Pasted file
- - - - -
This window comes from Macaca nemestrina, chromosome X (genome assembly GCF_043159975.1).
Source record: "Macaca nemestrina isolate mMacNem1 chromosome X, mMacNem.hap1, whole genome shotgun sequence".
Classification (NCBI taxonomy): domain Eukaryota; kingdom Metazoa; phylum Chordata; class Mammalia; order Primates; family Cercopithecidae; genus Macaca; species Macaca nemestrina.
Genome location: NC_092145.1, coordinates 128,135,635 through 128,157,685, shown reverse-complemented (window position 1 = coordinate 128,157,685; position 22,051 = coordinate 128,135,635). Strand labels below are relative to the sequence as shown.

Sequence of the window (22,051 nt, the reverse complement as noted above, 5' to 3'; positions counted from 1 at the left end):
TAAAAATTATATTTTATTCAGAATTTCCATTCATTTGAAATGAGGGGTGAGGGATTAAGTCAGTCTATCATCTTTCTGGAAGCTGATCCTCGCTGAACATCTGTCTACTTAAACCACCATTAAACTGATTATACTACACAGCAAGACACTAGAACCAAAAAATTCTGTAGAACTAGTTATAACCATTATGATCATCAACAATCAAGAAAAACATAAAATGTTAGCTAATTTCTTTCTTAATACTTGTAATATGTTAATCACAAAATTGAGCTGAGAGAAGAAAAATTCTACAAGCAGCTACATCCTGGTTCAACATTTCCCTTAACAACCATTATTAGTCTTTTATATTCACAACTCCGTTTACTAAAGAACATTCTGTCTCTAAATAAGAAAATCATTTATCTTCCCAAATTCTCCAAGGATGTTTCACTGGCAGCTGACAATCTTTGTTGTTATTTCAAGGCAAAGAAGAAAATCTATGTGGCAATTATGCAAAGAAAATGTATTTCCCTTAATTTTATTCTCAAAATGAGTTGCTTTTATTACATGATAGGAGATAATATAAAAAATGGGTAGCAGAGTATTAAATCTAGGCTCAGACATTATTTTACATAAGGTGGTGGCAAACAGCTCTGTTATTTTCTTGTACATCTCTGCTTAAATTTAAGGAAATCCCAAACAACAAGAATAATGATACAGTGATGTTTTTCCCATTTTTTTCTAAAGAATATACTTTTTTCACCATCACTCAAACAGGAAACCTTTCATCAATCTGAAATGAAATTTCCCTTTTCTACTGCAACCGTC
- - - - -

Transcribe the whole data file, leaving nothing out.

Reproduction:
This window comes from Macaca nemestrina, chromosome X (genome assembly GCF_043159975.1).
Source record: "Macaca nemestrina isolate mMacNem1 chromosome X, mMacNem.hap1, whole genome shotgun sequence".
Classification (NCBI taxonomy): domain Eukaryota; kingdom Metazoa; phylum Chordata; class Mammalia; order Primates; family Cercopithecidae; genus Macaca; species Macaca nemestrina.
Genome location: NC_092145.1, coordinates 128,135,635 through 128,157,685, shown reverse-complemented (window position 1 = coordinate 128,157,685; position 22,051 = coordinate 128,135,635). Strand labels below are relative to the sequence as shown.

Sequence of the window (22,051 nt, the reverse complement as noted above, 5' to 3'; positions counted from 1 at the left end):
TAAAAATTATATTTTATTCAGAATTTCCATTCATTTGAAATGAGGGGTGAGGGATTAAGTCAGTCTATCATCTTTCTGGAAGCTGATCCTCGCTGAACATCTGTCTACTTAAACCACCATTAAACTGATTATACTACACAGCAAGACACTAGAACCAAAAAATTCTGTAGAACTAGTTATAACCATTATGATCATCAACAATCAAGAAAAACATAAAATGTTAGCTAATTTCTTTCTTAATACTTGTAATATGTTAATCACAAAATTGAGCTGAGAGAAGAAAAATTCTACAAGCAGCTACATCCTGGTTCAACATTTCCCTTAACAACCATTATTAGTCTTTTATATTCACAACTCCGTTTACTAAAGAACATTCTGTCTCTAAATAAGAAAATCATTTATCTTCCCAAATTCTCCAAGGATGTTTCACTGGCAGCTGACAATCTTTGTTGTTATTTCAAGGCAAAGAAGAAAATCTATGTGGCAATTATGCAAAGAAAATGTATTTCCCTTAATTTTATTCTCAAAATGAGTTGCTTTTATTACATGATAGGAGATAATATAAAAAATGGGTAGCAGAGTATTAAATCTAGGCTCAGACATTATTTTACATAAGGTGGTGGCAAACAGCTCTGTTATTTTCTTGTACATCTCTGCTTAAATTTAAGGAAATCCCAAACAACAAGAATAATGATACAGTGATGTTTTTCCCATTTTTTTCTAAAGAATATACTTTTTTCACCATCACTCAAACAGGAAACCTTTCATCAATCTGAAATGAAATTTCCCTTTTCTACTGCAACCGTC